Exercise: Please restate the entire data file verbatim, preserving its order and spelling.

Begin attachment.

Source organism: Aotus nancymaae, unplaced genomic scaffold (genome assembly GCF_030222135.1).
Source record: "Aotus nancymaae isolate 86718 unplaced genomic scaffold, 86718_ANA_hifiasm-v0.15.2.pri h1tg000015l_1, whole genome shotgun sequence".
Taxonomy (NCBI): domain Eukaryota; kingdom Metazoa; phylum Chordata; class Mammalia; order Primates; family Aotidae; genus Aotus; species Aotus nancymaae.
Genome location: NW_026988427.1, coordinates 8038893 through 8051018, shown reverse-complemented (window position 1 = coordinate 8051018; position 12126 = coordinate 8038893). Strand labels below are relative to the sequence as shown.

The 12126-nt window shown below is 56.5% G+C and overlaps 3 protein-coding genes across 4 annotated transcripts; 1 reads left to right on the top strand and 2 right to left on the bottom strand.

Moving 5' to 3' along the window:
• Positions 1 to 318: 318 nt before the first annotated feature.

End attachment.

Source organism: Aotus nancymaae, unplaced genomic scaffold (genome assembly GCF_030222135.1).
Source record: "Aotus nancymaae isolate 86718 unplaced genomic scaffold, 86718_ANA_hifiasm-v0.15.2.pri h1tg000015l_1, whole genome shotgun sequence".
Taxonomy (NCBI): domain Eukaryota; kingdom Metazoa; phylum Chordata; class Mammalia; order Primates; family Aotidae; genus Aotus; species Aotus nancymaae.
Genome location: NW_026988427.1, coordinates 8038893 through 8051018, shown reverse-complemented (window position 1 = coordinate 8051018; position 12126 = coordinate 8038893). Strand labels below are relative to the sequence as shown.

The 12126-nt window shown below is 56.5% G+C and overlaps 3 protein-coding genes across 4 annotated transcripts; 1 reads left to right on the top strand and 2 right to left on the bottom strand.

Moving 5' to 3' along the window:
• Positions 1 to 318: 318 nt before the first annotated feature.